Jasmine Tea, Jasmine Oil: Important Health Benefits of Jasmine Blossom

Jasmine tea is renowned for its pleasant flora aroma and taste. The tea is a scented green tea, made from firing or blending jasmine blossom, into green tea. Green tea is the base tea, but black tea or white tea can be a substitute in some instances. All tea are made from the leaves of Camellia sinensis.

Jasmine plant (Jasminum Grandiflorum, Jasminum Officinale), from an Arabic word means ‘Gift from God’, is well known in Asia, and Europe for its flavor and scent. The blossom can be stored for seven days, and the best temperature is between 2°and 7° C. The two varieties of jasmine used: the Common Jasmine (Jasminum officiale), and Sampaguita (Jasminum sambac).

The blossom grows mostly between June and September. Chinese provinces such as Fujian, Guangxi and Guangdong are the largest growers of jasmine. Fujian region is considered the capital city for jasmine production. The tea is highly consumed in northern and southeastern areas of China.

To make jasmine tea, alternating layers of tea leaves and flowers are spread out and placed one atop of the other. This is done when the jasmine flowers begin to blossom and release their fragrance. This infusion process is left for hours, a day, or many weeks. The fragrance released by the jasmine blossom is absorbed by the tea leaves.

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The jasmine turn yellow after releasing their scent, while the tree leaves are air dried.

The last process involves firing jasmine blossoms alongside the tea leaves, to remove moisture from the leaves and blossom, and ensure the scent is infused into the tea leaves. The tea is sifted and packaged. Jasmine blossom is difficult to get, so some people use artificial flavoring or jasmine oil.

Brewing jasmine tea with a very hot water can impact a powdery, bitter and more astringent taste to it.


Jasmine Essential Oil

Jasmine blossom release aromatic volatile compounds of terpenoids, esters, aldehydes, alcohols, aromatics classes. They include α-farnesene, (Z)-3-hexenyl benzoate, methyl salicylate, methanol benzene, benzyl acetate, benzyl butyrate, 2-methyl anthranilate, indole, and linalool.

Tea contains polyphenols, caffeine, flavonoids, catechins (epigallocatechin gallate (EGCG) being most abundant followed by epigallocatechin, epicatechin, and epicatechin gallate), theaflavin, thearubigin, oxychromic acid, and flavonols.

Health Benefits of Jasmine Tea

Jasmine has important use in aromatherapy, among other health uses.

Antioxidants: The tea contains antioxidant compounds. These constituents scavenge reactive oxygen species, and prevent diseases resulting from oxidative stress. Coupled with the anti-inflammatory activity, jasmine tea prevents cardiovascular diseases, cancers, and neurodegenerative diseases such as Parkinson’s disease, Alzheimer’s disease.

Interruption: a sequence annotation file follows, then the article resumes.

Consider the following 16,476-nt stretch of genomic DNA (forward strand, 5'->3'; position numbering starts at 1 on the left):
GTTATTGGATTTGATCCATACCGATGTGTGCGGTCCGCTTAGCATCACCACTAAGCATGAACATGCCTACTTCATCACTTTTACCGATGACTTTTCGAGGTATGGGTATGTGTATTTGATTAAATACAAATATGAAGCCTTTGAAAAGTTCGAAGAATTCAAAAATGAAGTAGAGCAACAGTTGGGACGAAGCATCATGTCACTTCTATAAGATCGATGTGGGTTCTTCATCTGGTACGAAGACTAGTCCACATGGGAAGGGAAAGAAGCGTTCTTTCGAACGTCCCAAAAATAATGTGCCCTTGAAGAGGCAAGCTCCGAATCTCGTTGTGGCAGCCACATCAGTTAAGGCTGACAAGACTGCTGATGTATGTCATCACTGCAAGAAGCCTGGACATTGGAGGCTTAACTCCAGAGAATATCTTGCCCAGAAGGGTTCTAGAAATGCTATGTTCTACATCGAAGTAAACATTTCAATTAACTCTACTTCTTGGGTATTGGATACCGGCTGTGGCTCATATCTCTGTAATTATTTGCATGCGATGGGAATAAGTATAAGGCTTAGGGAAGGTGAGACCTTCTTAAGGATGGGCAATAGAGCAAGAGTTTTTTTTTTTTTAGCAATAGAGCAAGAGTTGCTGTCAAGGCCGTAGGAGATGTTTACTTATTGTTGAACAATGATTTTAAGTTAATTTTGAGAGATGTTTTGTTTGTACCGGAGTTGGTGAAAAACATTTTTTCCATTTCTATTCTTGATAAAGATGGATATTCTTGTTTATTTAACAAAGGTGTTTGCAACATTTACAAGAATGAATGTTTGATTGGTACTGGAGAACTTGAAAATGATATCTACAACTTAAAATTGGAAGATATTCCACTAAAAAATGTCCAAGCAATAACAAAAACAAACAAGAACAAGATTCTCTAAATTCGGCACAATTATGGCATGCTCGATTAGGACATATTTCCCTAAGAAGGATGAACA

Lipid lowering: Jasmine tea has polyphenols and catechin compounds, especially EGCG, that inhibit low-density lipoproteins (LDL) oxidation. It combines this hypocholesterolemic effect, with antioxidant property. It also decreased serum triacylglycerols (TG) and cholesterol, and improved HDL cholesterol.

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This effect prevent the progression of atherosclerosis, and coronary heart disease.

May prevent depression: In a study by Yangbo Zhang et al., jasmine tea improved depressive-like behaviors, and gut microbiota diversity. It causes an increase in neurotransmitters such as BDNF, GLP-1, and 5-HT, hormones associated with depression.

Weight loss: Tea has low calories, and constituents such as epigallocatechin and gallic acid, which may speed up metabolic rate. This may help in weight loss.

Relieves stress and insomnia: Tea contains the amino acid, L-theanine that improves relaxation and feeling of calmness. Volatile oils in jasmine like linalool also relaxing property. The smell of the teas also boost mood, and have sedative effect.

Protects the eye against UV damage: Jasmine tea extract could improve the survival of human retinal pigment epithelial cells after solar ultraviolet B (UVB) irradiation. In a study by Hu Shang et al., the tea extracts inhibited excessive generation of reactive oxygen species, and expression of apoptotic genes.

Excess amount of UV light can cause inflammation, DNA mutation, oxidative stress, and damage to mitochondria causing diseases such as cataract, corneal damage, and age-related macular degeneration (AMD).

Prevents cancer: Catechins, polyphenols and other compounds in jasmine tea may help to prevent some forms of cancers such as breast, lung cancer.

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Other health benefits of jasmine tea may include immune system boosting, and as a digestive aid.

Side Effect

Jasmine tea is considered safe, and is well tolerated. However, it has low level of caffeine, which may cause side effects such as anxiety, restlessness, heart palpitation, irritability, headache, dizziness, nausea, vomiting, increased urination, when consumed in large quantity.


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